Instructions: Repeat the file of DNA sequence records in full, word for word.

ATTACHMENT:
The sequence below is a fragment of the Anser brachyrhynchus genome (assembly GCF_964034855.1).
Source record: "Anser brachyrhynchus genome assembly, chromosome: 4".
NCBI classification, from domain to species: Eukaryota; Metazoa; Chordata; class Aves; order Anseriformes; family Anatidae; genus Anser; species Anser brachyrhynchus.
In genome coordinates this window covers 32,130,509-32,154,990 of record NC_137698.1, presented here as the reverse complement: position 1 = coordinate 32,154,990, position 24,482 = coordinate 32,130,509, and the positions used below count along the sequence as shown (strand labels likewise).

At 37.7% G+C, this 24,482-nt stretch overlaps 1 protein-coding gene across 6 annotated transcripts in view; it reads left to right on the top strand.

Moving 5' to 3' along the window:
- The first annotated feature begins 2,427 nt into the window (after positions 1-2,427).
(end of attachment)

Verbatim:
The sequence below is a fragment of the Anser brachyrhynchus genome (assembly GCF_964034855.1).
Source record: "Anser brachyrhynchus genome assembly, chromosome: 4".
NCBI classification, from domain to species: Eukaryota; Metazoa; Chordata; class Aves; order Anseriformes; family Anatidae; genus Anser; species Anser brachyrhynchus.
In genome coordinates this window covers 32,130,509-32,154,990 of record NC_137698.1, presented here as the reverse complement: position 1 = coordinate 32,154,990, position 24,482 = coordinate 32,130,509, and the positions used below count along the sequence as shown (strand labels likewise).

At 37.7% G+C, this 24,482-nt stretch overlaps 1 protein-coding gene across 6 annotated transcripts in view; it reads left to right on the top strand.

Moving 5' to 3' along the window:
- The first annotated feature begins 2,427 nt into the window (after positions 1-2,427).